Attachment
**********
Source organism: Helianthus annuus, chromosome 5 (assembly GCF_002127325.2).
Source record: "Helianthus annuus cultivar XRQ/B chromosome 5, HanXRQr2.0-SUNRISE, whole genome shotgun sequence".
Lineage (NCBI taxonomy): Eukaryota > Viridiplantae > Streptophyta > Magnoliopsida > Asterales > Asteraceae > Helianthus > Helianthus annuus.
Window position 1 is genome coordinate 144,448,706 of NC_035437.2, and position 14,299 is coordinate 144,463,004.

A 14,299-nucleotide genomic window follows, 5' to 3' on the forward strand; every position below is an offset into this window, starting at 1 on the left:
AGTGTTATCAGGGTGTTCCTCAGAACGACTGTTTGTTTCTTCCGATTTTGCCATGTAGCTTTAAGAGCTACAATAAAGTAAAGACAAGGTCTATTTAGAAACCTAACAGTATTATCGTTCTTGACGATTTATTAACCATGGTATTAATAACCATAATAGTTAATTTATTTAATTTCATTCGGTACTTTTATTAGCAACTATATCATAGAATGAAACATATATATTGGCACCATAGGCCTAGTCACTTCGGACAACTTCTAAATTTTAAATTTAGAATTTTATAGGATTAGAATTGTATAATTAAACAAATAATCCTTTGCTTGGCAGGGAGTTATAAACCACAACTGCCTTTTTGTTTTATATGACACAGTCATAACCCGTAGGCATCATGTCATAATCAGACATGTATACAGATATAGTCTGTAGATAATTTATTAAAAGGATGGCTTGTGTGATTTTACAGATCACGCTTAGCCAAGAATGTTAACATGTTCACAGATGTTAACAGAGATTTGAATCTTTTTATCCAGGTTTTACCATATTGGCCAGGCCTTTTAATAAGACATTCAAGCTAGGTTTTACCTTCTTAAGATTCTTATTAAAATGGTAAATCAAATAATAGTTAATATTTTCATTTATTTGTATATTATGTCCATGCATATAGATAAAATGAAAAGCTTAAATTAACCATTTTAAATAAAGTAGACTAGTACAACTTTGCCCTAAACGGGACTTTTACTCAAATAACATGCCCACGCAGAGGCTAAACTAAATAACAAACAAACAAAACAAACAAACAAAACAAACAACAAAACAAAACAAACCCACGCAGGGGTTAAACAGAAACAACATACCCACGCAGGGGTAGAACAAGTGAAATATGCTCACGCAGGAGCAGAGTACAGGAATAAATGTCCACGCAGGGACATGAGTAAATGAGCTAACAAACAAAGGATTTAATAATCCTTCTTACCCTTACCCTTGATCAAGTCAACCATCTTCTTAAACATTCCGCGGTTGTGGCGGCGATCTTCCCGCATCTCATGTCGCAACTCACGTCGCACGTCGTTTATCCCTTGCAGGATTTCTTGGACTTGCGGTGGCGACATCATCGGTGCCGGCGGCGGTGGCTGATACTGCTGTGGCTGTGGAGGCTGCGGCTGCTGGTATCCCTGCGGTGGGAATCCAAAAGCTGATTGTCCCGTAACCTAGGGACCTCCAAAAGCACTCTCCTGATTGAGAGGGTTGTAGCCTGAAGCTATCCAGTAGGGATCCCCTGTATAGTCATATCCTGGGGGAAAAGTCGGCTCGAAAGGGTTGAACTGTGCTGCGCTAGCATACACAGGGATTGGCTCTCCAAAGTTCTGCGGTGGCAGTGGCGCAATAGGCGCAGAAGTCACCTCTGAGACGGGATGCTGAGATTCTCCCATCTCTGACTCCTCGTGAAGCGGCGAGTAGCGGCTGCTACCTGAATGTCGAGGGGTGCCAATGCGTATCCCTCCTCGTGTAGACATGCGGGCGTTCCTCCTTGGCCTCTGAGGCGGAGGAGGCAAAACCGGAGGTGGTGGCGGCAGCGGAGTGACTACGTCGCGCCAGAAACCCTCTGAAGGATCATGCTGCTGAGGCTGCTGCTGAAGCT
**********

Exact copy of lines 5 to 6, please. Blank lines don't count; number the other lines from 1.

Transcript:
A 14,299-nucleotide genomic window follows, 5' to 3' on the forward strand; every position below is an offset into this window, starting at 1 on the left:
AGTGTTATCAGGGTGTTCCTCAGAACGACTGTTTGTTTCTTCCGATTTTGCCATGTAGCTTTAAGAGCTACAATAAAGTAAAGACAAGGTCTATTTAGAAACCTAACAGTATTATCGTTCTTGACGATTTATTAACCATGGTATTAATAACCATAATAGTTAATTTATTTAATTTCATTCGGTACTTTTATTAGCAACTATATCATAGAATGAAACATATATATTGGCACCATAGGCCTAGTCACTTCGGACAACTTCTAAATTTTAAATTTAGAATTTTATAGGATTAGAATTGTATAATTAAACAAATAATCCTTTGCTTGGCAGGGAGTTATAAACCACAACTGCCTTTTTGTTTTATATGACACAGTCATAACCCGTAGGCATCATGTCATAATCAGACATGTATACAGATATAGTCTGTAGATAATTTATTAAAAGGATGGCTTGTGTGATTTTACAGATCACGCTTAGCCAAGAATGTTAACATGTTCACAGATGTTAACAGAGATTTGAATCTTTTTATCCAGGTTTTACCATATTGGCCAGGCCTTTTAATAAGACATTCAAGCTAGGTTTTACCTTCTTAAGATTCTTATTAAAATGGTAAATCAAATAATAGTTAATATTTTCATTTATTTGTATATTATGTCCATGCATATAGATAAAATGAAAAGCTTAAATTAACCATTTTAAATAAAGTAGACTAGTACAACTTTGCCCTAAACGGGACTTTTACTCAAATAACATGCCCACGCAGAGGCTAAACTAAATAACAAACAAACAAAACAAACAAACAAAACAAACAACAAAACAAAACAAACCCACGCAGGGGTTAAACAGAAACAACATACCCACGCAGGGGTAGAACAAGTGAAATATGCTCACGCAGGAGCAGAGTACAGGAATAAATGTCCACGCAGGGACATGAGTAAATGAGCTAACAAACAAAGGATTTAATAATCCTTCTTACCCTTACCCTTGATCAAGTCAACCATCTTCTTAAACATTCCGCGGTTGTGGCGGCGATCTTCCCGCATCTCATGTCGCAACTCACGTCGCACGTCGTTTATCCCTTGCAGGATTTCTTGGACTTGCGGTGGCGACATCATCGGTGCCGGCGGCGGTGGCTGATACTGCTGTGGCTGTGGAGGCTGCGGCTGCTGGTATCCCTGCGGTGGGAATCCAAAAGCTGATTGTCCCGTAACCTAGGGACCTCCAAAAGCACTCTCCTGATTGAGAGGGTTGTAGCCTGAAGCTATCCAGTAGGGATCCCCTGTATAGTCATATCCTGGGGGAAAAGTCGGCTCGAAAGGGTTGAACTGTGCTGCGCTAGCATACACAGGGATTGGCTCTCCAAAGTTCTGCGGTGGCAGTGGCGCAATAGGCGCAGAAGTCACCTCTGAGACGGGATGCTGAGATTCTCCCATCTCTGACTCCTCGTGAAGCGGCGAGTAGCGGCTGCTACCTGAATGTCGAGGGGTGCCAATGCGTATCCCTCCTCGTGTAGACATGCGGGCGTTCCTCCTTGGCCTCTGAGGCGGAGGAGGCAAAACCGGAGGTGGTGGCGGCAGCGGAGTGACTACGTCGCGCCAGAAACCCTCTGAAGGATCATGCTGCTGAGGCTGCTGCTGAAGCT